General Motors' divestment will be a blow to Port Elizabeth’s fragile economy. Picture: REUTERS
General Motors' divestment will be a blow to Port Elizabeth’s fragile economy. Picture: REUTERS

Back in 1986, as sanctions against apartheid SA began to bite and the economy headed into a tailspin, General Motors (GM) disinvested from its South African operations, selling its Port Elizabeth-based operation to a management consortium.

Now GM is to disinvest for a second time after it returned to the newly democratic SA in the 1990s. And although this time its decision is not about SA as such, it highlights the industry’s vulnerability to such exits and raises some questions about SA’s industrial policy and its exports.

It is little comfort that for GM, the South African divestment comes at the tail end of a global retreat that has resulted in the company exiting Europe and Russia as well as Indonesia and Thailand in an effort to improve its subpar profitability.

It will stop selling its cars in India as well, although it will hold on to its Indian manufacturing plant, which will produce for export to Latin America.

GM, which makes two Chevrolet models and the Isuzu bakkie at its Port Elizabeth assembly plant, plans to sell the plant to Japan’s Isuzu Motors, which from 2018 will build and distribute only its own brand. New Chevrolet vehicles will not be sold in SA after 2017, though the Isuzu dealer network will continue to provide service and aftersales support for the Chevrolets already on the road.

GM’s Opel brand is expected to remain in SA but its future will depend on Europe’s PSA Group, the maker of Citroen and Peugeot, to which GM has recently sold the Opel brand.

The divestment will be a blow to Port Elizabeth’s fragile economy. It’s not yet clear how many of the 1,500 jobs at GM’s plant Isuzu will keep, but many of those must be at risk, and more will go in GM’s Gauteng corporate and sales headquarters, which employs a further 300 people.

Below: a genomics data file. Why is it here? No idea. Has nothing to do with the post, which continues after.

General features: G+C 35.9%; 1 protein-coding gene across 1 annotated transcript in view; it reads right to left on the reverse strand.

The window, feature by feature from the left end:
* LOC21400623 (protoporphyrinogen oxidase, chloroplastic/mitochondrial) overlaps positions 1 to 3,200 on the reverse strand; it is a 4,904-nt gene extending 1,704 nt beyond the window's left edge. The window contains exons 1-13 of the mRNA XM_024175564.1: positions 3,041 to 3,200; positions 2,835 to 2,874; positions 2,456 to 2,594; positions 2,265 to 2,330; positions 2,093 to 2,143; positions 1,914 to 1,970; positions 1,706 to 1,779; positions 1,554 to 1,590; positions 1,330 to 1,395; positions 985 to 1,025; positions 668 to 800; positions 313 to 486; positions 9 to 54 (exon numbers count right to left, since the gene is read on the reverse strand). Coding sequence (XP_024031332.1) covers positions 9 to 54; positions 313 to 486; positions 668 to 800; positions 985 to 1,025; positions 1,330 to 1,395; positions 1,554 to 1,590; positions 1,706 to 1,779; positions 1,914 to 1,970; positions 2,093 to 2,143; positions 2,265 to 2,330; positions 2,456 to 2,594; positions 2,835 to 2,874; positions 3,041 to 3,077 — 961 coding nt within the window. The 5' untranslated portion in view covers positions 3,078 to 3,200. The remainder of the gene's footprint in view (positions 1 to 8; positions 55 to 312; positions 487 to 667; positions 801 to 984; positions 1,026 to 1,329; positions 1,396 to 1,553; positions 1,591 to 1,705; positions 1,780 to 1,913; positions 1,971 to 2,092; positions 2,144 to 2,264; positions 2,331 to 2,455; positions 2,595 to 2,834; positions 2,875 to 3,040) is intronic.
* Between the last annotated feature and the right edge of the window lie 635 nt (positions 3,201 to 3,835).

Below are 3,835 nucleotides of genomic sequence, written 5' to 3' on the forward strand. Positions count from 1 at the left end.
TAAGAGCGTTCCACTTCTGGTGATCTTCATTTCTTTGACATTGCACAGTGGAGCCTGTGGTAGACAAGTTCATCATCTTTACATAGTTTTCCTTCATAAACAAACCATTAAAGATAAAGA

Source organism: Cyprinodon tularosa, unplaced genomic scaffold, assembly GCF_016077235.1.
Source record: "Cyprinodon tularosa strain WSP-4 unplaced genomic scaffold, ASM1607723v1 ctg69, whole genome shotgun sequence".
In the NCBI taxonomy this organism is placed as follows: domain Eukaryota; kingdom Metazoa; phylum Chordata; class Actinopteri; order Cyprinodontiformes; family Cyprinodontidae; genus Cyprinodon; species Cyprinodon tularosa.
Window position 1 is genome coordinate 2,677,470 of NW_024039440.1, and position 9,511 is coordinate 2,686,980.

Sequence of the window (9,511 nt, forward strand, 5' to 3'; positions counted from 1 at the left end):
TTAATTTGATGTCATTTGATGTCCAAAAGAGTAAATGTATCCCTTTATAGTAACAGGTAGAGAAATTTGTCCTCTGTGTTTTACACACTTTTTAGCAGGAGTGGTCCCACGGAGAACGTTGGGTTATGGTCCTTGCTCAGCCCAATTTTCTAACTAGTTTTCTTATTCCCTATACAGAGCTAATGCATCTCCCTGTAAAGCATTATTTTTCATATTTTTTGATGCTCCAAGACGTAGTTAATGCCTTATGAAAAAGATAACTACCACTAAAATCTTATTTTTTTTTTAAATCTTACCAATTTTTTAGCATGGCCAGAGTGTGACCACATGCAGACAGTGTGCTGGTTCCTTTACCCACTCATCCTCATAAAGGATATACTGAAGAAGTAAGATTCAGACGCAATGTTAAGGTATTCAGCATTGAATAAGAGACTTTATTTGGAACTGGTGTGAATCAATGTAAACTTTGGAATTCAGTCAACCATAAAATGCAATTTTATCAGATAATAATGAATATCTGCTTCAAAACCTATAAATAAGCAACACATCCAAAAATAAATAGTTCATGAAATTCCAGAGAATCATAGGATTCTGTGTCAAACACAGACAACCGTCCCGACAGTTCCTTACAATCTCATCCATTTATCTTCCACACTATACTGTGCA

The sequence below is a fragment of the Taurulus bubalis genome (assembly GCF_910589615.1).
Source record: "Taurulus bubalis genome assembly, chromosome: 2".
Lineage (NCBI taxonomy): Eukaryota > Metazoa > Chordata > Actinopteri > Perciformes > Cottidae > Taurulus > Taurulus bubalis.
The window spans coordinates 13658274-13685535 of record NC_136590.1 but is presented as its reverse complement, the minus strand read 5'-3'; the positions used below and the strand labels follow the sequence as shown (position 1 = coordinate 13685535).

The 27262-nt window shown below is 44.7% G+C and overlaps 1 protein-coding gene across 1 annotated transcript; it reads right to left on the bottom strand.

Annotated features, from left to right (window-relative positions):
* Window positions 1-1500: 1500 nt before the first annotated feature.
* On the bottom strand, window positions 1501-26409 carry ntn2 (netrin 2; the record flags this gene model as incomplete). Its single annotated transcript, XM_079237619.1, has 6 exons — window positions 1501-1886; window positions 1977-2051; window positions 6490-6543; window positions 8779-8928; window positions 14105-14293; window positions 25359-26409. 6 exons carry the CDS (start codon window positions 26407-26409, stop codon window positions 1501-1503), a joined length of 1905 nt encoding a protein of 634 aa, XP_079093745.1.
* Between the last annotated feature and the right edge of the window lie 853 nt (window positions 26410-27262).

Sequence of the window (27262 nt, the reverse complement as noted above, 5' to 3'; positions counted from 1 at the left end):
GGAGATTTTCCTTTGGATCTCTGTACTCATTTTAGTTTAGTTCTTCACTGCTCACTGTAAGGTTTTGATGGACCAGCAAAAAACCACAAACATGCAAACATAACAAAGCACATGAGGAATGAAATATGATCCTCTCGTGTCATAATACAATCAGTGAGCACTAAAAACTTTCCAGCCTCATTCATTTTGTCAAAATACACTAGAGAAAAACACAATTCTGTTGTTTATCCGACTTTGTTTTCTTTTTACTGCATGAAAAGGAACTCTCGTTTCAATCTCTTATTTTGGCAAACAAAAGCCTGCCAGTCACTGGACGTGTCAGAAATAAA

Then there are the dealerships, whose number will be trimmed from 132 to 90, putting jobs and businesses at risk. This is not a time when SA can afford to lose any more employment or investment. Arguably, GM had long been half-hearted about SA and its last new significant investment was several years ago.

Nor was it one of the success stories of SA’s much-vaunted Automotive Production and Development Programme. With annual production of 34,000 vehicles and annual exports that were a fraction of market leader Toyota’s 8,000 a month, GM fell below the threshold for the incentives under the programme. Concessions had to be made so it could receive a portion of those incentives.

It serves as a reminder that SA needs to make itself more attractive to foreign investors and the economy is in desperate need of fixing

GM has firmly rebutted any notion that its exit was a response to SA’s economic ills. But its decision does serve to highlight how crowded the South African market is, with more than 50 brands and seven major manufacturers — and how difficult it might be for SA to hold on to all these producers even with the production and development programme.

The domestic new-vehicle market has been in decline for the past three years and at about 540,000 is well below the 700,000 peak of the boom years — nor is it likely to get back there anytime soon given a weak growth outlook and weak business and consumer confidence levels. No wonder this was one of the markets GM wanted to exit. Against that, vehicle exports have been growing strongly, to more than 340,000 in 2016, with motor by far SA’s largest manufactured export.

The Automotive Production and Development Programme has been SA’s one big industrial policy success. The country has not managed to drive exports or foreign investment to nearly the same extent in other industrial sectors.

It serves as a reminder that SA needs to make itself more attractive to foreign investors and the economy is in desperate need of fixing. Comparisons with the economy of 1986 are just too eerie.

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